This study asked whether the energetic properties of muscles are changed by insulin-dependent diabetes mellitus (or type 1 diabetes), as occurs in obesity and type 2 diabetes. We used 31P magnetic resonance spectroscopy to measure glycolytic flux, oxidative flux, and contractile cost in the ankle dorsiflexor muscles of 10 men with well-managed type 1 diabetes and 10 age- and activity-matched control subjects. Each subject performed sustained isometric muscle contractions lasting 30 and 120 s while attempting to maintain 70–75% of maximal voluntary contraction force. An altered glycolytic flux in type 1 diabetic subjects relative to control subjects was apparent from significant differences in pH in muscle at rest and at the end of the 120-s bout. Glycolytic flux during exercise began earlier and reached a higher peak rate in diabetic patients than in control subjects. A reduced oxidative capacity in the diabetic patients' muscles was evident from a significantly slower phosphocreatine recovery from a 30-s exercise bout. Our findings represent the first characterization of the energetic properties of muscle from type 1 diabetic patients. The observed changes in glycolytic and oxidative fluxes suggest a diabetes-induced shift in the metabolic profile of muscle, consistent with studies of obesity and type 2 diabetes that point to common muscle adaptations in these diseases.
- mitochondrial oxidative phosphorylation
- tibialis anterior muscle
skeletal muscle in obese and non-insulin-dependent (type 2) diabetic patients shows insulin resistance (4, 26) and adaptations in muscle properties associated with energy metabolism (19). In both diseases, a reduction in the oxidative enzyme activity and an increase in the lipid content of all fiber types are found relative to control subjects (19). This pairing of a reduced oxidative capacity and an increased lipid content is unusual compared with the elevation in both factors with chronic physical exercise (15,21). A trend toward a rise in muscle glycolytic enzyme activity relative to oxidative enzyme activity is also found in these two diseases (19, 42). Consistent with these findings in muscle fibers are reports of reduced maximal O2 consumption (V˙o 2 max) and elevated muscle lactate during exercise in obese and type 2 diabetic patients relative to age- and activity-matched control subjects (30, 36, 37). These changes in muscle properties represent a shift in the metabolic profile of the muscle fibers that has been suggested to be reflective of diseases involving insulin resistance (19).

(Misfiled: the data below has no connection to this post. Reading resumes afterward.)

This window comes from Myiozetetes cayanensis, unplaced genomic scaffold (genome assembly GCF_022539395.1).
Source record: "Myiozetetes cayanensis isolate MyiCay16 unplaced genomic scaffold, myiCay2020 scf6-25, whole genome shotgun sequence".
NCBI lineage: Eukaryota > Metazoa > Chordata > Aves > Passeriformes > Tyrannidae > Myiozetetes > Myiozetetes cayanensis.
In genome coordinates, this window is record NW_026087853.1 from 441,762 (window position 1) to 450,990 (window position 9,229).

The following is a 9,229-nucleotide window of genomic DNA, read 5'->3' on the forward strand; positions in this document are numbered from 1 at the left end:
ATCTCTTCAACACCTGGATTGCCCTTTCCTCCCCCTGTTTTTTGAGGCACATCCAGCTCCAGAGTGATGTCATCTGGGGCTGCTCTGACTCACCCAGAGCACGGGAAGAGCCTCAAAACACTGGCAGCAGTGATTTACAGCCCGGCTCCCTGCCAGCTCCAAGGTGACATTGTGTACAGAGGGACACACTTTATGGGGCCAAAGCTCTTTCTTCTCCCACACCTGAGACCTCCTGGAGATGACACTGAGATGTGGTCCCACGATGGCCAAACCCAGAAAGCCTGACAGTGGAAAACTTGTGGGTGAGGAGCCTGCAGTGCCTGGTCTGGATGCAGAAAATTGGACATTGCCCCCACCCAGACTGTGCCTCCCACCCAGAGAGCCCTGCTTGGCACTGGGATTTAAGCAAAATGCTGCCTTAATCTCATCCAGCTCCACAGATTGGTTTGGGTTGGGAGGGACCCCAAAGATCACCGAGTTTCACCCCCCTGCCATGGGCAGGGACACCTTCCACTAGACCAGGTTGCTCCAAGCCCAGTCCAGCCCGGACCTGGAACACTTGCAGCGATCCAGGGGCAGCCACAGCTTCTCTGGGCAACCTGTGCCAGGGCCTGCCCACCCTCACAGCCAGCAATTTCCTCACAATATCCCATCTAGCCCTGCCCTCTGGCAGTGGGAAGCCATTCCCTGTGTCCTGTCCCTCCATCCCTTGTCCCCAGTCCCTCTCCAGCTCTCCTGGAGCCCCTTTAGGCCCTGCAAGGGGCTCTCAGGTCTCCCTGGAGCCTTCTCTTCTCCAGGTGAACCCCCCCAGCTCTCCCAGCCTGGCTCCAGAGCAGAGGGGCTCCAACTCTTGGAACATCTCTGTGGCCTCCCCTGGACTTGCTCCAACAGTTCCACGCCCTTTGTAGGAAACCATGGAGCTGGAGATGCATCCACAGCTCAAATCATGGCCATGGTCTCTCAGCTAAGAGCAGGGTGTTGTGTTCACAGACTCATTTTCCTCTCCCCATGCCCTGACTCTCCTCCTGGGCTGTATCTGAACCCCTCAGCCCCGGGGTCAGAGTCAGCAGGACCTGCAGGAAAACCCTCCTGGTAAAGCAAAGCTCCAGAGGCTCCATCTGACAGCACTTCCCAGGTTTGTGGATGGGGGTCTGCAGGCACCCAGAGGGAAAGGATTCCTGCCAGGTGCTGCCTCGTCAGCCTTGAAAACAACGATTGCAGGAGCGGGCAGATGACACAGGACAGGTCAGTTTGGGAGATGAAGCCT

Insulin resistance is also found in humans with insulin-dependent (type 1) diabetes (47), but little information is available on whether energetic properties such as glycolytic flux and oxidative capacity are also affected. Assays of a key glycolytic enzyme, phosphofructokinase, showed no difference between type 1 diabetic patients and control subjects (45). However, measurements during exercise provide evidence that the lower oxidative and higher glycolytic fluxes found in obesity and type 2 diabetes are also common to type 1 diabetes; specifically,V˙o 2 max is reduced (34) and blood lactate levels are elevated (48) in exercising type 1 patients compared with age- and activity-matched control subjects. In addition, an increased glycolytic flux in a rodent model of uncontrolled type 1 diabetes was apparent from a greater drop in muscle pH during stimulation, indicative of increased lactate generation compared with control muscle (6). Thus the few in vivo studies of active muscle affected by type 1 diabetes point to an alteration of energetic properties indicative of a shift in the metabolic profile of the muscle.